Set your sales teams to the task of the initial touchpoint by having them reach out to their networks. As a product marketer, you’ll be conducting the interviews and completing the research, but you might as well use the interaction to your advantage. I want to make it clear here, persona interviews aren’t sales-focused, you’re using sales relationships to further your research and build a better connection.
All of this is to say that initial interviews are an easy way to include your sales team from the start. You're getting the sales team involved, energized, and aligned on the value of personas by bringing them in early and developing a partnership with them.
Tip: Buyer personas are often one of the dozens of materials made available to sales. When they need to focus on memorizing pitches, knowing which one sheet to send, and keeping up with product knowledge they may deem something like a buyer persona non-essential. Change that! Create examples that relate to their day-to-day. Show the team how buyer personas can be used to adapt pitches. Or demonstrate the types of real-life leads that match your personas.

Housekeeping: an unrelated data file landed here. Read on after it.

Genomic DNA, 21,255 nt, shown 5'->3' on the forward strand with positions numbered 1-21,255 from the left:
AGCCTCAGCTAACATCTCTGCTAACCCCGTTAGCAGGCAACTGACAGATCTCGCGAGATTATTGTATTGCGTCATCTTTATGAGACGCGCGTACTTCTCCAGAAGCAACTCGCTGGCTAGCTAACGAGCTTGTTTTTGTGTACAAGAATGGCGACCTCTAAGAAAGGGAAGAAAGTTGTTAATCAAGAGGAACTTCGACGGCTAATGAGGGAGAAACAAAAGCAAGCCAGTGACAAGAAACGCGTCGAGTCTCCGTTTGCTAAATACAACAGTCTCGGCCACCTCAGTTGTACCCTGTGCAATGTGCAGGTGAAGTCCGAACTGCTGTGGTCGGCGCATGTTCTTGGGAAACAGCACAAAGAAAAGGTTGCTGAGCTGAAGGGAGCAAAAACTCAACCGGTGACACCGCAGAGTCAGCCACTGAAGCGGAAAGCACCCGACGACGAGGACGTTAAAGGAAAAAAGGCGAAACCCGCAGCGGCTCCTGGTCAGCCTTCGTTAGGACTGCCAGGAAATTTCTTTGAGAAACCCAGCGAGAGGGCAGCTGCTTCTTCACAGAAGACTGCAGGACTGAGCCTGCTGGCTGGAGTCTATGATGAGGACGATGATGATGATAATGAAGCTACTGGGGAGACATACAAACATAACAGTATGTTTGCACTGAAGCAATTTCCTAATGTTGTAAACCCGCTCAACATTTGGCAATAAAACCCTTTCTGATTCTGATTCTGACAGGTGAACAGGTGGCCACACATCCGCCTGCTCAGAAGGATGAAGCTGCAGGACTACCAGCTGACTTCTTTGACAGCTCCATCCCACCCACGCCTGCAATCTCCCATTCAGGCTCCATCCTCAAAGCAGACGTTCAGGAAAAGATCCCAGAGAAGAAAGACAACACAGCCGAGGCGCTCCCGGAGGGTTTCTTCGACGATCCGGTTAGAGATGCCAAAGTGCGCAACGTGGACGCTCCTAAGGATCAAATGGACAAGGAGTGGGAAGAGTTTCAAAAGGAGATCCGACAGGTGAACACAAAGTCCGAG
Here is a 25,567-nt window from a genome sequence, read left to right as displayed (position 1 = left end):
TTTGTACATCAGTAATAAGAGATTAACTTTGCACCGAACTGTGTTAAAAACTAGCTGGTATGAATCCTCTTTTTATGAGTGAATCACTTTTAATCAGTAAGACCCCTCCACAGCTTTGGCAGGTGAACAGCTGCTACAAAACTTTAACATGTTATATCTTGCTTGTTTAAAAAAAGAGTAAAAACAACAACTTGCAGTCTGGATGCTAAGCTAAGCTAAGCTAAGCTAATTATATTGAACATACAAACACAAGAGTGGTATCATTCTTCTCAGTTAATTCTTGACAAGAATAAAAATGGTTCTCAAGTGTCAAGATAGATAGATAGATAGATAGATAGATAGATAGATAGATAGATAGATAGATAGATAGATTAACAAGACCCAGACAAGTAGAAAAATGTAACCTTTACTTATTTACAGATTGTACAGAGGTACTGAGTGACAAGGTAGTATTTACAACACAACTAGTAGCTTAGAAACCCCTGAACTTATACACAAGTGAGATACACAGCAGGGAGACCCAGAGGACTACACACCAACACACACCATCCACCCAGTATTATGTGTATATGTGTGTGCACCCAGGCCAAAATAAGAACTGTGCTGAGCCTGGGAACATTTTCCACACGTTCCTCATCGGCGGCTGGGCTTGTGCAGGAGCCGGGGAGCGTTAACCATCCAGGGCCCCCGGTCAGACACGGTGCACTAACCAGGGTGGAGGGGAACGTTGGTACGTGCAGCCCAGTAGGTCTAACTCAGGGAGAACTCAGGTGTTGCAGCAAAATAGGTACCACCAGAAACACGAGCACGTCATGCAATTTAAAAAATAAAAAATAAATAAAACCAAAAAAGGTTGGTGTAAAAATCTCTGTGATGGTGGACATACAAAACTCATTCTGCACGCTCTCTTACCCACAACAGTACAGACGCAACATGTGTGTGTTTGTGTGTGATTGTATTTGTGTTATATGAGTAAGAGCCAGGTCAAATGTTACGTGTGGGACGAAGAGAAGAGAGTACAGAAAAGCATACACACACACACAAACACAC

There’s a good chance your PMM team falls under marketing so the broader team should be experts on your personas. In the case this is not the reality it’s even more imperative that product marketing is aligned every step of the way with marketing.
The marketing team should be using personas for everything, and that’s not an exaggeration. Once you roll out personas you should expect everyone on the team to be an expert so their work revolves around the targeted personalities. Your web designer may want to adapt the website to mirror the personas, the design team may find it useful to alter their customer imagery to match, and the demand gen team will undoubtedly want to target campaigns towards them.